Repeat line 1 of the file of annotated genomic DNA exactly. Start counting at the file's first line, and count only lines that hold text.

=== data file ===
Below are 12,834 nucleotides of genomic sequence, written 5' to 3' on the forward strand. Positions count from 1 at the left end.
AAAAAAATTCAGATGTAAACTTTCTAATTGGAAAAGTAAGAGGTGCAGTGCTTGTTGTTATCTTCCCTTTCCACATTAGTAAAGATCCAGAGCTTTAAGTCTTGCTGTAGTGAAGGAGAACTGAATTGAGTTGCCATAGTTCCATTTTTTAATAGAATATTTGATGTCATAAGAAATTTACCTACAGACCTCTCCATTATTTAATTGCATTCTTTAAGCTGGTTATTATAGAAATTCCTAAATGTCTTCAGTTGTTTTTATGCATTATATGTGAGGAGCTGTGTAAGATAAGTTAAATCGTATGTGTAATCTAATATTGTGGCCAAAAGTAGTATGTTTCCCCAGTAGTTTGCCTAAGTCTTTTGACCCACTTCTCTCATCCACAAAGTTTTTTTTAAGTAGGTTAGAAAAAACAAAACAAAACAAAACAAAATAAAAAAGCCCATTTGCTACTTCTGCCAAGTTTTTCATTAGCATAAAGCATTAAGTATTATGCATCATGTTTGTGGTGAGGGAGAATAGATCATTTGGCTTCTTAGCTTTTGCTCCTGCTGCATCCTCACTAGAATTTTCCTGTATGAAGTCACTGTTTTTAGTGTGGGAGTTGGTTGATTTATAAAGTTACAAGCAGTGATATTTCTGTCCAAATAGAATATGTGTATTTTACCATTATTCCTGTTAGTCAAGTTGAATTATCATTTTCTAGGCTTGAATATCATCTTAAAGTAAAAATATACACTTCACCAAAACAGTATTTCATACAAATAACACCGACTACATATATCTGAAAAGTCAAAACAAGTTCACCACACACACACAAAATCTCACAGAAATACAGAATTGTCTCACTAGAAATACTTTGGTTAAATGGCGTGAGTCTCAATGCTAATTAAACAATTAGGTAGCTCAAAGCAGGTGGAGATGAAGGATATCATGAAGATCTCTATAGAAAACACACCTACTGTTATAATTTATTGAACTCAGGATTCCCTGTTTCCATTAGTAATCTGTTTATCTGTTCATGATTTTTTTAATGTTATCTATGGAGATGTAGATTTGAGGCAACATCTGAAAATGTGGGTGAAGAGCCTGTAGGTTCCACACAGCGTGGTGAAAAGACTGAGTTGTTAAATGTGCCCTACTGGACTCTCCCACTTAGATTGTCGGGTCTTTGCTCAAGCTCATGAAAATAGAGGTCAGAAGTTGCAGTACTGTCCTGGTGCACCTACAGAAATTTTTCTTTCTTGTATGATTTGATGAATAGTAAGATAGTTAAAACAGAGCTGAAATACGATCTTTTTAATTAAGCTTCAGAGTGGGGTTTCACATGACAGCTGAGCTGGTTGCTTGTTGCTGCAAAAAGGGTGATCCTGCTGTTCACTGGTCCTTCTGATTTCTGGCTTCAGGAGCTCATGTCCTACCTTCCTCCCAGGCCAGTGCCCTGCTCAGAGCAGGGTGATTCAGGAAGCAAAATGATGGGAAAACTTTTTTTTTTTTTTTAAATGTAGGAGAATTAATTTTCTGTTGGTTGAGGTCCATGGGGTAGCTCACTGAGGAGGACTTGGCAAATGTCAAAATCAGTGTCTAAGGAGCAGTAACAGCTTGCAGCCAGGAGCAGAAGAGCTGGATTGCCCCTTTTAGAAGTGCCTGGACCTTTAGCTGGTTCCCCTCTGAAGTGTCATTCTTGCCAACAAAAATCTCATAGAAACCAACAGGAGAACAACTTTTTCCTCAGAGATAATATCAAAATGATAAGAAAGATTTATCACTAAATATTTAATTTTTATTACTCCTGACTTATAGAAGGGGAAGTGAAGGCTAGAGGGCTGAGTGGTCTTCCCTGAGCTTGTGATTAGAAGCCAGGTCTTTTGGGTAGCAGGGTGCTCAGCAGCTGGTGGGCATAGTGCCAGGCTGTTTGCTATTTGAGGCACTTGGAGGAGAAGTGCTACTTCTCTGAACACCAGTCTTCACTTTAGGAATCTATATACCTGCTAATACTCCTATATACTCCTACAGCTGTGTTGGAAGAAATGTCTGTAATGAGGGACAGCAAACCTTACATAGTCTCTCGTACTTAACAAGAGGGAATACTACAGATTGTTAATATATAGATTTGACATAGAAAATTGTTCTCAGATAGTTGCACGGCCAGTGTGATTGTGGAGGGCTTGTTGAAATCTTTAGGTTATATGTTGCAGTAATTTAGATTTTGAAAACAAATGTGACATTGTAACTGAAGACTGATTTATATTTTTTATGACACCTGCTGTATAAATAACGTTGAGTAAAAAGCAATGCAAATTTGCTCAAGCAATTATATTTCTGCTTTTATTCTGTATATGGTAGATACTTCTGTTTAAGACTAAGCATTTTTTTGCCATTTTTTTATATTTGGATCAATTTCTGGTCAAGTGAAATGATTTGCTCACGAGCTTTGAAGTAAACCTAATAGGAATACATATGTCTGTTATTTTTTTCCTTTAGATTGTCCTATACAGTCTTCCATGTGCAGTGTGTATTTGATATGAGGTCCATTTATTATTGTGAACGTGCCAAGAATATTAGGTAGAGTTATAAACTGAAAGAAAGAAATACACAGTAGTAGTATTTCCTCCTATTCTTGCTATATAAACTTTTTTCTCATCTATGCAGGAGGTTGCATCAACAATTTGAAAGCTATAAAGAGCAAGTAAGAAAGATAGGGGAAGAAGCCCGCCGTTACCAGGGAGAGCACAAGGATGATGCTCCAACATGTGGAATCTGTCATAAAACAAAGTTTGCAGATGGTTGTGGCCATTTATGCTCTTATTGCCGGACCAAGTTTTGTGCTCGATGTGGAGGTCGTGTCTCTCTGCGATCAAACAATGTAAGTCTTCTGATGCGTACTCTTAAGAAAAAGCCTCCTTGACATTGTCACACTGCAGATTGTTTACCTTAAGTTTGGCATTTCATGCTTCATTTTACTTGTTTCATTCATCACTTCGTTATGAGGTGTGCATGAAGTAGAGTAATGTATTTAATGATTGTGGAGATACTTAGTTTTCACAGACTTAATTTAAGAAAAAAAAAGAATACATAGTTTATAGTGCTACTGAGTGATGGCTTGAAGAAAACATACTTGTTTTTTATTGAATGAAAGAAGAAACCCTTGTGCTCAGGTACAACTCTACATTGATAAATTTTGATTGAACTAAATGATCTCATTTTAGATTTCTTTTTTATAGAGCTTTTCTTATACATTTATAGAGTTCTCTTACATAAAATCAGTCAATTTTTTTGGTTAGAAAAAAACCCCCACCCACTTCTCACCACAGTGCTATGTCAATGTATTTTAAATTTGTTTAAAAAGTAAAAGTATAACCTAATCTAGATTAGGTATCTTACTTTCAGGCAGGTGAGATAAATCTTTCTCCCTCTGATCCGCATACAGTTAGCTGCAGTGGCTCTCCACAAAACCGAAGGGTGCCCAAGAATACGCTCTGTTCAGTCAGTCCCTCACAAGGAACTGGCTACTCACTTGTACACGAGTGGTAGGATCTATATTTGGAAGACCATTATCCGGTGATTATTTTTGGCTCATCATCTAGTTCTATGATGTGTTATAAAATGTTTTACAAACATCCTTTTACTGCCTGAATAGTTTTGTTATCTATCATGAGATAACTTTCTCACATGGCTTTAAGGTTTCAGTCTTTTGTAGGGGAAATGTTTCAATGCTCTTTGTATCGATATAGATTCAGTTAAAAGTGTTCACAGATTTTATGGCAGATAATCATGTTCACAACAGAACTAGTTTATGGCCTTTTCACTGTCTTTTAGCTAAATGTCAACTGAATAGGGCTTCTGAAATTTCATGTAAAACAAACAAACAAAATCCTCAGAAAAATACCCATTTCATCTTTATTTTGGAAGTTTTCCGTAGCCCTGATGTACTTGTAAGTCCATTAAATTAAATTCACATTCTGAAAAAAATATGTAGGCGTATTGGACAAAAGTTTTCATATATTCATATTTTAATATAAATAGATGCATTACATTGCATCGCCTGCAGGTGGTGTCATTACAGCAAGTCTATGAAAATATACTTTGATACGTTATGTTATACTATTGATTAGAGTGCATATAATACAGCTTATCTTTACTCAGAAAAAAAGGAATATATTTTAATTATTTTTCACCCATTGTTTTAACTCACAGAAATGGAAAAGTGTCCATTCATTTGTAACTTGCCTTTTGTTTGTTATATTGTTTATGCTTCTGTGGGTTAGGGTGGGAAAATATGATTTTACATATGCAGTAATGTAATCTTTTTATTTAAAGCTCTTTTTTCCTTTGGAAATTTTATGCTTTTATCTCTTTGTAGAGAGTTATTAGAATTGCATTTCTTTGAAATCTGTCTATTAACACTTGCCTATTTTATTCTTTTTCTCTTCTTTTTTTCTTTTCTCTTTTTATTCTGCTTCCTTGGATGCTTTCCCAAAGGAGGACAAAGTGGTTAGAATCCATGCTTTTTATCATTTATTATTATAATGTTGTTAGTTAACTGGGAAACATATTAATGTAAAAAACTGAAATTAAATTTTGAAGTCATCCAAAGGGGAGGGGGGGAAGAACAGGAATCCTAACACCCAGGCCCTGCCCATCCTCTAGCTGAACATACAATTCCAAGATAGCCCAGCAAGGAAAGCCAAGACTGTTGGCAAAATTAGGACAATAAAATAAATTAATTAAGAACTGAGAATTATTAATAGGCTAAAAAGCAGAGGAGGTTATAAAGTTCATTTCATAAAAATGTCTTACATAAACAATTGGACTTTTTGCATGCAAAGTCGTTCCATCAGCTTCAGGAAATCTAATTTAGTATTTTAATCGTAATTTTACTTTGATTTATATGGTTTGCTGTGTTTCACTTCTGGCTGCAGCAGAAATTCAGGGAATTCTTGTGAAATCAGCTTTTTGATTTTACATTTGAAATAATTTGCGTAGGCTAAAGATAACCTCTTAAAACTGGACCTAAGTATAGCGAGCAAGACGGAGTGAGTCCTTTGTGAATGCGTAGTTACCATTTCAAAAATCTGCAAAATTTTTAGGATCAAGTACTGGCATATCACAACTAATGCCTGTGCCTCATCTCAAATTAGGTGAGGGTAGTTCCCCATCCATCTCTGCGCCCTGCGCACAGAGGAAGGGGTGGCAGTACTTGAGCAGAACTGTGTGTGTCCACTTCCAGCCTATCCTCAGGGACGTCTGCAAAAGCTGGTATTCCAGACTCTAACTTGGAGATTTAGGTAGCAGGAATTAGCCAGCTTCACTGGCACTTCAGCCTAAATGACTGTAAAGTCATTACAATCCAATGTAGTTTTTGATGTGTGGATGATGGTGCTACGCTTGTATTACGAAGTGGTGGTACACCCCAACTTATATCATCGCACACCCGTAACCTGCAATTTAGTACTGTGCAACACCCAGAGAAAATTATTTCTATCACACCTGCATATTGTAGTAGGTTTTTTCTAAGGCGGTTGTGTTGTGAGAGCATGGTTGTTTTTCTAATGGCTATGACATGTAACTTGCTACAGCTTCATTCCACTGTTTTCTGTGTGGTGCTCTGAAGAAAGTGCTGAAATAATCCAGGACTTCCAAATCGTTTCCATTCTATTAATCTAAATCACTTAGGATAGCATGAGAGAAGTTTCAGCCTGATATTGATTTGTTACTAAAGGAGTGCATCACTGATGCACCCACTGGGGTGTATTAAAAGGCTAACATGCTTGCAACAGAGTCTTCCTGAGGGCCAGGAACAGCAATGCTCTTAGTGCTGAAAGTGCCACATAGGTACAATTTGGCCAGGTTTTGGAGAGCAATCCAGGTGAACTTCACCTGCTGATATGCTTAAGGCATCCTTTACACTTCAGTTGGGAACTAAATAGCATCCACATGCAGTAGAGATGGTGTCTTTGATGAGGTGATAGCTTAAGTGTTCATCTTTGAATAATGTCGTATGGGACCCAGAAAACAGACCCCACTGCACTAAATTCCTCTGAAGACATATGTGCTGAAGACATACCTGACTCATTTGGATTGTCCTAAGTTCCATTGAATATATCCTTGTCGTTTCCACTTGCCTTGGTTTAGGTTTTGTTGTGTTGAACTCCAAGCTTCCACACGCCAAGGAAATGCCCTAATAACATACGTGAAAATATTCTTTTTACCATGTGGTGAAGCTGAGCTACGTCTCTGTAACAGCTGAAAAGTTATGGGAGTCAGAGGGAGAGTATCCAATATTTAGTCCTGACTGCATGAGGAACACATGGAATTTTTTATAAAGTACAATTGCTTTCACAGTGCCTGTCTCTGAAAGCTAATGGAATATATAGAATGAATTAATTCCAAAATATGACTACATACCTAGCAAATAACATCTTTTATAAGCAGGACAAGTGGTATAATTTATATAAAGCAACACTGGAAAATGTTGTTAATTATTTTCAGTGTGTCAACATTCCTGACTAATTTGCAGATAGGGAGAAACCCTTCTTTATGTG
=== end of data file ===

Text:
Below are 12,834 nucleotides of genomic sequence, written 5' to 3' on the forward strand. Positions count from 1 at the left end.